• Explain risks and benefits without preaching. “Doctors don’t like to tell patients that they’re wrong,” noted Dr. Sever, especially when confronted with patients who are absolutely convinced their medication is causing side effects. "It’s your job to acknowledge the small risk involved in taking a particular drug while emphasizing the great benefit it offers in terms of lowering the chance of developing an illness or disease."
  • Assess the patient’s true risk. If a patient, for example, has somewhat elevated cholesterol levels but otherwise isn’t at especially high risk of cardiovascular problems, you might suggest stopping statins for a while, then starting again on a lower dose to see if the muscle issues abate. But if a patient is overweight, with diabetes and high blood pressure, it’s crucial that you emphasize the importance of staying on the statin. “What you don’t want is that people at high-risk stop taking the drug,” Dr. Sever said, adding that statins prevent 80,000 heart attacks and strokes in Britain alone every year.  
  • Acknowledge the fear, and use facts to quell it. Rightly or not, many medications have gotten a bad rap among patients because of potential side effects. “A lot of patients are scared of taking them,” Dr. Sever said. He suggests explaining that side effects may be more uncommon than the media has led people to believe. “It’s all about education. The more you reassure patients, the better," he said.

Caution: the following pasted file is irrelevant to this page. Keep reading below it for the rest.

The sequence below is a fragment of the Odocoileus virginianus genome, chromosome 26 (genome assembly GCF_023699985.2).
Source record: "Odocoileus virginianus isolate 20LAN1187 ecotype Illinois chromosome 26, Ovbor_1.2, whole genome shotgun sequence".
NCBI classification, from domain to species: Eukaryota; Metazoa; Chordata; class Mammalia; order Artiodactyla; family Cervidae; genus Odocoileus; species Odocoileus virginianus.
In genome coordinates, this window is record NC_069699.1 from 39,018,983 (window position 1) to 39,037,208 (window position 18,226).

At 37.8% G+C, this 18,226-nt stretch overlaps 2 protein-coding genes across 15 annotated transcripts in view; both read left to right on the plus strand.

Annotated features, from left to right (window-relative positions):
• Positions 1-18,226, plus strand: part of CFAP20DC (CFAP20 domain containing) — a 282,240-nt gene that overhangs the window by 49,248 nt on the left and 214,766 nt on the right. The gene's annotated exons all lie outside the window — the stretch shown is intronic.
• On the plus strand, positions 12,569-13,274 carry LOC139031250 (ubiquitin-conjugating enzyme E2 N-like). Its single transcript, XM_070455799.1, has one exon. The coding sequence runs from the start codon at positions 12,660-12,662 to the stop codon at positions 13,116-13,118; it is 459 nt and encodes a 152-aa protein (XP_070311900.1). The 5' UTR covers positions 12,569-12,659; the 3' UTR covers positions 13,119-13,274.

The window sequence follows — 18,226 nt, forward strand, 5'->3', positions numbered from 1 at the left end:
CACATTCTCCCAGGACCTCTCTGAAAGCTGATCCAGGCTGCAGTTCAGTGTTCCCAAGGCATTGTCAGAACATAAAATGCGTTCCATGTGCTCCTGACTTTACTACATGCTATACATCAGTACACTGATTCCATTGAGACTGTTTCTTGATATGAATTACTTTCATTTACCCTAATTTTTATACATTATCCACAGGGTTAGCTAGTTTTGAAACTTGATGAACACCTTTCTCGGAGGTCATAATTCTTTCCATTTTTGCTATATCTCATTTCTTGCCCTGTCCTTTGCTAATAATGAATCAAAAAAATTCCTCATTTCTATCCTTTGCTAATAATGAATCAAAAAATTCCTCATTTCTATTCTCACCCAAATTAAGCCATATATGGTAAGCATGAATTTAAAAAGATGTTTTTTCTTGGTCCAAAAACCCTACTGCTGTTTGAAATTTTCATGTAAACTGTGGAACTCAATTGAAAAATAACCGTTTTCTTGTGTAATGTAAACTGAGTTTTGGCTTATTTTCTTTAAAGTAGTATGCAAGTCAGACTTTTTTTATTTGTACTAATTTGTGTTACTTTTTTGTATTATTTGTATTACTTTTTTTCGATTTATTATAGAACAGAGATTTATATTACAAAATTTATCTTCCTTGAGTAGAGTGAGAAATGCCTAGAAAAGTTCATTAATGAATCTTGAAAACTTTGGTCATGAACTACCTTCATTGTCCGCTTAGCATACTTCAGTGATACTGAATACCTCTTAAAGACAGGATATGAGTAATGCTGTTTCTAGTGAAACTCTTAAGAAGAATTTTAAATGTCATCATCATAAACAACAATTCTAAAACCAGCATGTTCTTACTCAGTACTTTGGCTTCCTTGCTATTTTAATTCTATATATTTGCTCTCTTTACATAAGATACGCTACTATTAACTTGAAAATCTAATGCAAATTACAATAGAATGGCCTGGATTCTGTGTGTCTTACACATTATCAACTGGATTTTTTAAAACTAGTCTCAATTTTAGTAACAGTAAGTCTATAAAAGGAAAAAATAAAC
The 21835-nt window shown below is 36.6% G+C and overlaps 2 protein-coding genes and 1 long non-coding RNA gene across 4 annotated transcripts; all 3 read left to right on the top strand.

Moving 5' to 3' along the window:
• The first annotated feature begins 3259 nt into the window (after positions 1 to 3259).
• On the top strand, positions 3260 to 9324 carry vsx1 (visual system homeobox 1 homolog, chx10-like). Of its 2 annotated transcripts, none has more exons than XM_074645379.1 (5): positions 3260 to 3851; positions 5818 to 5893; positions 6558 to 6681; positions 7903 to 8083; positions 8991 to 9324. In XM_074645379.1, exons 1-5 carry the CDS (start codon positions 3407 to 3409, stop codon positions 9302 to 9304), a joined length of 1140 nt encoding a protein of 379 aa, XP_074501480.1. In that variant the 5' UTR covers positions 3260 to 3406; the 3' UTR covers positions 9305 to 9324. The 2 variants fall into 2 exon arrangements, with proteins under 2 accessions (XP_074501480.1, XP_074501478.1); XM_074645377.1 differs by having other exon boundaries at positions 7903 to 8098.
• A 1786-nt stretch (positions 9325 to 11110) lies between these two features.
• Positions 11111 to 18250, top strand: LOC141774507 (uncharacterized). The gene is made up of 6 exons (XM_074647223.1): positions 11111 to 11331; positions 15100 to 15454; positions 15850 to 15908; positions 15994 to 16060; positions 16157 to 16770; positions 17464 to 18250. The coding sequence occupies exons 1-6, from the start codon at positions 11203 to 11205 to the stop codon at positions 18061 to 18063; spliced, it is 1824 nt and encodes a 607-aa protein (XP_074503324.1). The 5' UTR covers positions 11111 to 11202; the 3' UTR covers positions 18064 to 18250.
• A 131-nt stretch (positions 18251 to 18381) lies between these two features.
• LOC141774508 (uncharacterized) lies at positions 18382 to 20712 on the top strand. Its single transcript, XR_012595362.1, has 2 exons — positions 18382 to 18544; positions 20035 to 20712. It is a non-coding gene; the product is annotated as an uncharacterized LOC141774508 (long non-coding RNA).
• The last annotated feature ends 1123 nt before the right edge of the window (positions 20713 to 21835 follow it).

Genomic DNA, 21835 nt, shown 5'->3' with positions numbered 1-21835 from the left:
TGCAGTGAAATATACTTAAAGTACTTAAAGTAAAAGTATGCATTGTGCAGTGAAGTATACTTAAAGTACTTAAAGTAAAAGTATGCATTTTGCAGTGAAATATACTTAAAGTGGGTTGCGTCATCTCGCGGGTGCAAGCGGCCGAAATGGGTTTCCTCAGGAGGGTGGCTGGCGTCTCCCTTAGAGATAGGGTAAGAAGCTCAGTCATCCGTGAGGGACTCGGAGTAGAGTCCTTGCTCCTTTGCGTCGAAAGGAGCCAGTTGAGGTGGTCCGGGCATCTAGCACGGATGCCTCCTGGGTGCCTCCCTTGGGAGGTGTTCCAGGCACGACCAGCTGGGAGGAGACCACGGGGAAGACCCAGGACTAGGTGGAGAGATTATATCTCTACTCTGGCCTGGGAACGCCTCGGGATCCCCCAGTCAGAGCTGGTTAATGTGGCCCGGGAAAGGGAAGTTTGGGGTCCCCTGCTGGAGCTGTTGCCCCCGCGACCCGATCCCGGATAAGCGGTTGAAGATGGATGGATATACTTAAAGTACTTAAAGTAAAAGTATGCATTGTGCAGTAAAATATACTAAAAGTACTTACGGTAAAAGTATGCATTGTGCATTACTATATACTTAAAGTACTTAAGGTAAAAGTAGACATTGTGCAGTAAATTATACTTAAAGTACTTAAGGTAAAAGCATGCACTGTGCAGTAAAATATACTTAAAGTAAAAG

Background on the ASCOT-LLA Study

Researchers at the National Heart and Lung Institute at Imperial College, UK examined data from studies of more than 10,000 patients participating in the lipid-lowering arm of the Anglo-Scandinavian Cardiac Outcomes Trial—Lipid-Lowering Arm (ASCOT-LLA).1

ASCOT-LLA participants, who were diagnosed with high blood pressure and at least 3 other cardiovascular risk factors, were randomly assigned to a statin-taking cohort or a placebo-taking group.1 A later extension of ASCOT-LLA had all participants knowingly taking a statin. 

Last updated on: May 8, 2017
Continue Reading:
The Comorbidity of Chronic Pain and Mental Health Disorders: How to Manage Both